Pearl S. Buck

Pearl S. Buck

Pearl Sydenstricker Buck (June 26, 1892 – March 6, 1973), also known by her Chinese name Sai Zhenzhu (Chinese: 賽珍珠; pinyin: Sài Zhēnzhū), was an American writer who spent most of her time until 1934 in China. Her novel The Good Earth was the best-selling fiction book in the U.S. in 1931 and 1932, and won the Pulitzer Prize in 1932. In 1938, she was awarded the Nobel Prize in Literature, "for her rich and truly epic descriptions of peasant life in China and for her biographical masterpieces."

Read more about Pearl S. Buck:  Early Life, Career in China, Career in The United States, Humanitarian Efforts, Legacy, Awards, Museums and Historic Houses, Further Reading

Famous quotes by pearl s. buck:

    Every great mistake has a halfway moment, a split second when it can be recalled and perhaps remedied.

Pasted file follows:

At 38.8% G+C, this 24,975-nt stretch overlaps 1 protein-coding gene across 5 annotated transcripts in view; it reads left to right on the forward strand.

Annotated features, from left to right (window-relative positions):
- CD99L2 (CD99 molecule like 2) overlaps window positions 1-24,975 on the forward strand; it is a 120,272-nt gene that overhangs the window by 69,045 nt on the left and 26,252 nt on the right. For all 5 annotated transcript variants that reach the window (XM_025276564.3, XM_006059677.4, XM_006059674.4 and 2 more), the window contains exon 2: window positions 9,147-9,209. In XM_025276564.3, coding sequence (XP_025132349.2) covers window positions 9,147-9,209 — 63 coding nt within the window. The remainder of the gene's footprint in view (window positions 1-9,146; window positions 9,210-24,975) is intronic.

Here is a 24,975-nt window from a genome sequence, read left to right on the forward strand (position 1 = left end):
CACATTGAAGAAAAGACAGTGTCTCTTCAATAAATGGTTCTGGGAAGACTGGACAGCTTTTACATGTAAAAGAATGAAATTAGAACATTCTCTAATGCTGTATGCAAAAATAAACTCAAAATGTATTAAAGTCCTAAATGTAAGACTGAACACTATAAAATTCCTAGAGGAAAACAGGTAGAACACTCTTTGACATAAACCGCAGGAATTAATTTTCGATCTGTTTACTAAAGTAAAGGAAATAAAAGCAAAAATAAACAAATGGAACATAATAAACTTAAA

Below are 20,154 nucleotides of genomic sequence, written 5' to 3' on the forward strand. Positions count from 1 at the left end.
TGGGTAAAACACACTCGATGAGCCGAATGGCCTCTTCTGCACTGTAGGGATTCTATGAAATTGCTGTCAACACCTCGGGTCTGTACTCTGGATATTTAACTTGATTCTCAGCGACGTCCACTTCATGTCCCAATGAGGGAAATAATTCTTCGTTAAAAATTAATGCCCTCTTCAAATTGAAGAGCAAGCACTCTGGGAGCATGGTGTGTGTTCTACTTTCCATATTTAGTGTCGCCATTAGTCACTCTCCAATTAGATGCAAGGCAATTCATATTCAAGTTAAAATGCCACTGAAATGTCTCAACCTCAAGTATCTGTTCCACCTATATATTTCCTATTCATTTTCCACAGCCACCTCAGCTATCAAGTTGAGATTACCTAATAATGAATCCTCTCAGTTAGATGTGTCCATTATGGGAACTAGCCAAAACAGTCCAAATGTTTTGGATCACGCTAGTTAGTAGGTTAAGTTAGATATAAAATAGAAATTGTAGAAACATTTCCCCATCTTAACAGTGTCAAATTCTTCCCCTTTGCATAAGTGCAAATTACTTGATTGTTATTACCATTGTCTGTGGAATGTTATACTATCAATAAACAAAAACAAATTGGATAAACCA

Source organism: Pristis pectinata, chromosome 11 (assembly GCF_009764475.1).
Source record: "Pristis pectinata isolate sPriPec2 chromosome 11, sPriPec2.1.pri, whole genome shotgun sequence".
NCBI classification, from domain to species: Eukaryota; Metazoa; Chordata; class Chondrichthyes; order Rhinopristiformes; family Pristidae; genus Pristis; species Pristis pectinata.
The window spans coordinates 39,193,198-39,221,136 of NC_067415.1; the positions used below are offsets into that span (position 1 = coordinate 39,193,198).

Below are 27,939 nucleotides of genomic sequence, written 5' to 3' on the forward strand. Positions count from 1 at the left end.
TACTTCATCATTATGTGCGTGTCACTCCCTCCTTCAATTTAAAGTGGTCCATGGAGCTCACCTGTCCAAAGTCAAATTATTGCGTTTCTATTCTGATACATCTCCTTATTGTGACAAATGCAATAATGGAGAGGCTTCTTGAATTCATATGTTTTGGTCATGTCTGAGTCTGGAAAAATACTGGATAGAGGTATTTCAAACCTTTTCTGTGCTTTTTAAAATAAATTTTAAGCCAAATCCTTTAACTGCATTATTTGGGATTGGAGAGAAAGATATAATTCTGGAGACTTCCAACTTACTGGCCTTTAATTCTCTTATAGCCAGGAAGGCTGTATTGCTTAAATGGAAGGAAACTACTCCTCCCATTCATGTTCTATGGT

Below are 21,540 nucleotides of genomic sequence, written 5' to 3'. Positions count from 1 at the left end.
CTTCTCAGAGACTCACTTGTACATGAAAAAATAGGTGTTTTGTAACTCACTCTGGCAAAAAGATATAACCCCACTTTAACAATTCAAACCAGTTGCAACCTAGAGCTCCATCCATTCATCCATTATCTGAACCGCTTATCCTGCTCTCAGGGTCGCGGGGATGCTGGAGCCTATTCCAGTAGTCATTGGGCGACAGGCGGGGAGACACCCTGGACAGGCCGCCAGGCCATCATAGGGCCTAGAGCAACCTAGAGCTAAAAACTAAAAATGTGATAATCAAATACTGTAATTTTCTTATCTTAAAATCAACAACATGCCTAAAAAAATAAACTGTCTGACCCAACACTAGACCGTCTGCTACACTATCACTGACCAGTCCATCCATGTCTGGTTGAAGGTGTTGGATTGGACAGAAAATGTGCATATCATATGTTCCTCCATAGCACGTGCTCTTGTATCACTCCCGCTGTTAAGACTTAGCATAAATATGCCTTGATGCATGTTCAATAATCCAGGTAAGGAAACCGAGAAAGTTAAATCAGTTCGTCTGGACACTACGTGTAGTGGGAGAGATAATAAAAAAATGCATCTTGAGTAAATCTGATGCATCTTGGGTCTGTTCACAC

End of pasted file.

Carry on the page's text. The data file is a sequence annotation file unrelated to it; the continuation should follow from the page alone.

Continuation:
Pearl S. Buck (1892–1973)

    ... in any war a victory means another war, and yet another, until some day inevitably the tides turn, and the victor is the vanquished, and the circle reverses itself, but remains nevertheless a circle.
    Pearl S. Buck (1892–1973)

    None who have always been free can understand the terrible fascinating power of the hope of freedom to those who are not free.
    Pearl S. Buck (1892–1973)

    A man is educated and turned out to work. But a woman is educated—and turned out to grass.
    Pearl S. Buck (1892–1973)